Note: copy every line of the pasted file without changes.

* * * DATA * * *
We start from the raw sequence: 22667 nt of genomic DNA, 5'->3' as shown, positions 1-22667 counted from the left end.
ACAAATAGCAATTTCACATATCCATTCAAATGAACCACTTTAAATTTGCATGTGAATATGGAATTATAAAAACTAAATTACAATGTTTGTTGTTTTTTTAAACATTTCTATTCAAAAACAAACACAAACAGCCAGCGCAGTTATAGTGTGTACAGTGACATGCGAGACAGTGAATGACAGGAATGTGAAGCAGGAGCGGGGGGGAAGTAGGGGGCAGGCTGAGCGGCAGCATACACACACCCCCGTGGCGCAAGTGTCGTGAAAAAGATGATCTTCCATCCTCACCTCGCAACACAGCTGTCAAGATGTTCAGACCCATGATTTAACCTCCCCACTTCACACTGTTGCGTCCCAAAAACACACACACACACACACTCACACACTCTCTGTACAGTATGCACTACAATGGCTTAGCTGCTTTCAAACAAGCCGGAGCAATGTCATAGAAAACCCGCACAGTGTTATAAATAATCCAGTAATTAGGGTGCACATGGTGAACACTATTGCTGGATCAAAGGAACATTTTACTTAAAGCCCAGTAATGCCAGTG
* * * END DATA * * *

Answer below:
We start from the raw sequence: 22667 nt of genomic DNA, 5'->3' as shown, positions 1-22667 counted from the left end.
ACAAATAGCAATTTCACATATCCATTCAAATGAACCACTTTAAATTTGCATGTGAATATGGAATTATAAAAACTAAATTACAATGTTTGTTGTTTTTTTAAACATTTCTATTCAAAAACAAACACAAACAGCCAGCGCAGTTATAGTGTGTACAGTGACATGCGAGACAGTGAATGACAGGAATGTGAAGCAGGAGCGGGGGGGAAGTAGGGGGCAGGCTGAGCGGCAGCATACACACACCCCCGTGGCGCAAGTGTCGTGAAAAAGATGATCTTCCATCCTCACCTCGCAACACAGCTGTCAAGATGTTCAGACCCATGATTTAACCTCCCCACTTCACACTGTTGCGTCCCAAAAACACACACACACACACACTCACACACTCTCTGTACAGTATGCACTACAATGGCTTAGCTGCTTTCAAACAAGCCGGAGCAATGTCATAGAAAACCCGCACAGTGTTATAAATAATCCAGTAATTAGGGTGCACATGGTGAACACTATTGCTGGATCAAAGGAACATTTTACTTAAAGCCCAGTAATGCCAGTG